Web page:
Doctor's Review: Medicine on the Move

December 17, 2017

© France Ruffenach

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Shaker lemon pie

This recipe demonstrates the simplicity, wholesomeness and ingenuity of the Shakers, who were renowned bakers.

Making this pie could not be easier. You’re essentially putting all the raw ingredients for the lemon curd into an unbaked pie shell and letting the oven do the rest.

The key to success is using a very sharp knife to slice the lemons paper-thin. Using the whole lemon, rind and all, gives the filling the texture of marmalade. Don’t cut back on the sugar. It looks like a lot, but compensate by using a tart pan, rather than a pie dish, which balances the intensity of the filling with more crust.


For the curd
2 medium lemons
2 c. (500 ml) sugar
2 flaky tart dough rounds, each 12 inches (30 cm) in diameter (see recipe on page 93)
4 large eggs
¼ tsp. (1.25 ml) salt


For the egg wash
1 large egg yolk
1 tbsp. (15 ml) heavy cream
sugar for decorating
unsweetened softly whipped cream for serving


Slice the lemons paper-thin, discarding the ends and any seeds. Put them in a nonreactive, stainless-steel or glass bowl and, using a spoon or your hands, toss with the sugar. Cover and let sit at room temperature for at least 3 hours, up to overnight.

If you are using more tender-skinned Meyer lemons, proceed to the next step without letting them sit; the skins don’t need the sugar to tenderize them.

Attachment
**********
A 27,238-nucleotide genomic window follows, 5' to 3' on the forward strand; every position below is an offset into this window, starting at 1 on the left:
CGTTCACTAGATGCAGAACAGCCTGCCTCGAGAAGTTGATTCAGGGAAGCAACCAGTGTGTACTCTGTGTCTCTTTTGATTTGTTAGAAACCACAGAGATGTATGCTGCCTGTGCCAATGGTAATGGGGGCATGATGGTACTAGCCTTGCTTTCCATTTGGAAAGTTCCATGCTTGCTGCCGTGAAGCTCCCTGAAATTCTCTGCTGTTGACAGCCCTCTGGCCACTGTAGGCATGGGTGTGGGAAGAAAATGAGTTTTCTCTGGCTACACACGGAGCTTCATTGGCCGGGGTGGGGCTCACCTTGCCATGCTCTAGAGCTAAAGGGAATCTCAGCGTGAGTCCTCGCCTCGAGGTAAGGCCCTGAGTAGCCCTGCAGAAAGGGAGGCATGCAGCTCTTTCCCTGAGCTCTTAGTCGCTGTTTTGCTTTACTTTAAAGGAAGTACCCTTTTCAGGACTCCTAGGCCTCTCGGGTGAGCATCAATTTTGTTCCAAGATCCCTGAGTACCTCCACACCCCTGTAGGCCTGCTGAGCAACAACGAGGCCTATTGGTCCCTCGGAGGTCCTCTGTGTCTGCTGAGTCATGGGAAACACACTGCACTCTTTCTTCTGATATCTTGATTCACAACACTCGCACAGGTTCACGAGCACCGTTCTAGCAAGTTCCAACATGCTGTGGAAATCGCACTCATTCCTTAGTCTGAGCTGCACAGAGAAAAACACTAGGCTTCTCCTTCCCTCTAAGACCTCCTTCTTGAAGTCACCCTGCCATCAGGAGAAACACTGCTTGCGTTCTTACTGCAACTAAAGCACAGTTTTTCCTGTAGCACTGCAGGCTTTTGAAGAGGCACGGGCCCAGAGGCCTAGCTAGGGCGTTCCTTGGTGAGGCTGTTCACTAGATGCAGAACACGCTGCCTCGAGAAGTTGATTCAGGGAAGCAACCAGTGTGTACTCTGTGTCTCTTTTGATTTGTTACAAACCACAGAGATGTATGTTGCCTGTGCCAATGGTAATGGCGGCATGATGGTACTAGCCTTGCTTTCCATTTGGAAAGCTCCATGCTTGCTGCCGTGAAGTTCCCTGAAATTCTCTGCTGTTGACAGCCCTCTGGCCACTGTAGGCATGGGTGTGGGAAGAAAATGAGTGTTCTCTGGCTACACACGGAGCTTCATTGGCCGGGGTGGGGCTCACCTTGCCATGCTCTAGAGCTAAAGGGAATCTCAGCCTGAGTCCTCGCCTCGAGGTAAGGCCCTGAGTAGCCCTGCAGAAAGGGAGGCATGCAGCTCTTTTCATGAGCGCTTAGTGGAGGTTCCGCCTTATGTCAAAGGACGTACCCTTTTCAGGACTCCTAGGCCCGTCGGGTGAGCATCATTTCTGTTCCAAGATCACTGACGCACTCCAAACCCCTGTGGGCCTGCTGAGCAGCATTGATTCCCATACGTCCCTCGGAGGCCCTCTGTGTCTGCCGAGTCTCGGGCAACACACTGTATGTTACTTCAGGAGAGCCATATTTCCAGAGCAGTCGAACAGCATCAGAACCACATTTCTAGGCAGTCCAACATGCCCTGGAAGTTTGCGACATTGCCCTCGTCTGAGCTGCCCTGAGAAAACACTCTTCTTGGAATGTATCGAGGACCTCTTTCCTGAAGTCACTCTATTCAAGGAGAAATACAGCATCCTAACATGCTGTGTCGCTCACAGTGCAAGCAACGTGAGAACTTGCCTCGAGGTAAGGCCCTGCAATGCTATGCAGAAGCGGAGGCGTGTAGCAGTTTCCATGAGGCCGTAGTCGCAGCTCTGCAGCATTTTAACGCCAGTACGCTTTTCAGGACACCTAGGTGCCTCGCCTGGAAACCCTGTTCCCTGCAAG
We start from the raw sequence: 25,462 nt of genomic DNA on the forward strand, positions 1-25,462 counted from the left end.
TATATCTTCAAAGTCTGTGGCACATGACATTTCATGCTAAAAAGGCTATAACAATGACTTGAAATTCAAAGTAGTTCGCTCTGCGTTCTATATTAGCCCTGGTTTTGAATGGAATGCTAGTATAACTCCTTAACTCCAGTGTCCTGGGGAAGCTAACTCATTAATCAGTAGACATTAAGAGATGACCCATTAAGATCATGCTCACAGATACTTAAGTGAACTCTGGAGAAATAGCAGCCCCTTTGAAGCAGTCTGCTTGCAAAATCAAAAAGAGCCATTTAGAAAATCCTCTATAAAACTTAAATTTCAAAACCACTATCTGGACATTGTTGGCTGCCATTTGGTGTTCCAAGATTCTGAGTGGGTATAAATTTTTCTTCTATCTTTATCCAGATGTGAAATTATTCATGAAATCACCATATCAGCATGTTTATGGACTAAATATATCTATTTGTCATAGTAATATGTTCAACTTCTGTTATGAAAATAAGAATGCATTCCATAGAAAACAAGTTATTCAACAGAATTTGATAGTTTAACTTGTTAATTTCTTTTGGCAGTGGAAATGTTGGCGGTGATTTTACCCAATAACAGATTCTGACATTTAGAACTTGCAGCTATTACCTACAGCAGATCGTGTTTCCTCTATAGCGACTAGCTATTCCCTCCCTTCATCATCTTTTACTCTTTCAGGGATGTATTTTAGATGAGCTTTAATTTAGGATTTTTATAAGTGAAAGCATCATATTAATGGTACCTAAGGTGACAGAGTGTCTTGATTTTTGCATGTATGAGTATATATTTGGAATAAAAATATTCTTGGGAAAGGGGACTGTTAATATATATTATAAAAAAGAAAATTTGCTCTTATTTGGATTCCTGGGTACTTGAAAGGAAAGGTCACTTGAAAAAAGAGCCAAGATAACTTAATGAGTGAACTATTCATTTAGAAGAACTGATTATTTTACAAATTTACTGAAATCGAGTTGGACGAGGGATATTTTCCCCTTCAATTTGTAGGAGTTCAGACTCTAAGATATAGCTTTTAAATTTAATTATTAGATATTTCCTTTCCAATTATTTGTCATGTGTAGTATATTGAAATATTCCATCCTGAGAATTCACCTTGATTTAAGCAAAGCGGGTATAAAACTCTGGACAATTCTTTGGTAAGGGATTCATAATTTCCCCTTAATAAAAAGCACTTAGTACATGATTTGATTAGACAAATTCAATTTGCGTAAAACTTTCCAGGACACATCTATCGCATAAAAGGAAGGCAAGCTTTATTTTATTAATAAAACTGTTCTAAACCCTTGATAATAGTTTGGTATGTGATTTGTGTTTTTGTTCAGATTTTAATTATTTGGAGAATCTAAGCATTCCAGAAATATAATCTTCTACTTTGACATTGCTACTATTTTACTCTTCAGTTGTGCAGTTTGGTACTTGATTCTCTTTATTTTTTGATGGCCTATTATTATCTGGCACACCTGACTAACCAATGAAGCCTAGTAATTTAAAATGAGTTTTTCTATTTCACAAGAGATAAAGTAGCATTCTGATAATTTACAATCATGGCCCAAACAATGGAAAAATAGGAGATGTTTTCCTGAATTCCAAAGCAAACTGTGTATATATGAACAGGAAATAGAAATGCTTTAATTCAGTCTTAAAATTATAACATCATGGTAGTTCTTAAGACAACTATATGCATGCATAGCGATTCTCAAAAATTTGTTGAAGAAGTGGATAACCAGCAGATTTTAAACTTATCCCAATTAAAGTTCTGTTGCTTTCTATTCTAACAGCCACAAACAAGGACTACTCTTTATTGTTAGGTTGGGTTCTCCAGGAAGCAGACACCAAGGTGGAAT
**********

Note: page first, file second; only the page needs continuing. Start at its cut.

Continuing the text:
Use 1 pastry round to line a 10-inch (25-cm) tart pan with a removable bottom, easing it into the bottom and sides and leaving a 1 inch (2.5 cm) overhang. Set aside.

In a small bowl, whisk the eggs and salt together until blended. Add the eggs to the lemon mixture, mixing thoroughly. Pour the mixture into the pastry-lined pan. The mixture will be very runny and you’ll have to distribute the lemon pieces.

To make the egg wash, whisk together the egg yolk and cream in a small bowl. Brush the rim of the pastry with the wash to help the top pastry round adhere. Lay the second round over the filling and trim the overhang of both rounds to ¼ inch (6 mm). Crimp the edge as you would a pie, making sure you have a good seal. Brush the top with the wash and then sprinkle sugar evenly over the top. Chill for 30 minutes.

While the pie is chilling, position a rack in the lower third of the oven and preheat the oven to 350°F (180°C).

Line a baking sheet with aluminum foil or parchment paper. Cut a few decorative slits in the top of the pie for air vents and place the pan on the lined baking sheet. Bake until the pie is deep gold on top and the filling is bubbling, 40 minutes. If the top is coloring too quickly, place a piece of foil or parchment loosely over the top. Let the pie cool completely before slicing to allow the filling to set. Serve at room temperature or slightly warmed (warm in the oven before serving). The pie will keep in the refrigerator for up to 4 days. Makes one tart, 8 to 12 servings.

Note: Chill the lemons before slicing. They firm up when cold making them easier to slice paper-thin. Also, start by making one horizontal cut so you’ll have a flat surface that allows you to slice the lemon more safely and evenly. Don’t use an aluminum bowl. The lemons will react with the metal, giving the filling a metallic taste.

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